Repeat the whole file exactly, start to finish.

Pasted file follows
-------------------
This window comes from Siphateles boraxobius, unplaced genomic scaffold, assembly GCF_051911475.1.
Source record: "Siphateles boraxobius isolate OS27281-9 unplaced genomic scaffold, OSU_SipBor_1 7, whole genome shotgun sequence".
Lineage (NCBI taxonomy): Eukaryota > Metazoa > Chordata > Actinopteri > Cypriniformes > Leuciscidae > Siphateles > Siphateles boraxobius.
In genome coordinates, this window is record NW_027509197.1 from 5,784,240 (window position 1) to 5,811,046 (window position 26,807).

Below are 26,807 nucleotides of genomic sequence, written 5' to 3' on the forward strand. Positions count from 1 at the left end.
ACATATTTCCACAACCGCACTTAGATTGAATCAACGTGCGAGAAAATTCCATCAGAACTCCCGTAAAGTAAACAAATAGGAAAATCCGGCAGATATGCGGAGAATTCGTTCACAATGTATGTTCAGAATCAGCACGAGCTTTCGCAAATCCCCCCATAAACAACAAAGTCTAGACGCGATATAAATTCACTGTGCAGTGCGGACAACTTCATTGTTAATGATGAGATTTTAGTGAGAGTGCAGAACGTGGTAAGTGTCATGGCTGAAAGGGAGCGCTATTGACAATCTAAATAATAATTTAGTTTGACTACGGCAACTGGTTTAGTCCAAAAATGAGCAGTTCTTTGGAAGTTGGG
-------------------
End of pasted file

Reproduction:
This window comes from Siphateles boraxobius, unplaced genomic scaffold, assembly GCF_051911475.1.
Source record: "Siphateles boraxobius isolate OS27281-9 unplaced genomic scaffold, OSU_SipBor_1 7, whole genome shotgun sequence".
Lineage (NCBI taxonomy): Eukaryota > Metazoa > Chordata > Actinopteri > Cypriniformes > Leuciscidae > Siphateles > Siphateles boraxobius.
In genome coordinates, this window is record NW_027509197.1 from 5,784,240 (window position 1) to 5,811,046 (window position 26,807).

Below are 26,807 nucleotides of genomic sequence, written 5' to 3' on the forward strand. Positions count from 1 at the left end.
ACATATTTCCACAACCGCACTTAGATTGAATCAACGTGCGAGAAAATTCCATCAGAACTCCCGTAAAGTAAACAAATAGGAAAATCCGGCAGATATGCGGAGAATTCGTTCACAATGTATGTTCAGAATCAGCACGAGCTTTCGCAAATCCCCCCATAAACAACAAAGTCTAGACGCGATATAAATTCACTGTGCAGTGCGGACAACTTCATTGTTAATGATGAGATTTTAGTGAGAGTGCAGAACGTGGTAAGTGTCATGGCTGAAAGGGAGCGCTATTGACAATCTAAATAATAATTTAGTTTGACTACGGCAACTGGTTTAGTCCAAAAATGAGCAGTTCTTTGGAAGTTGGG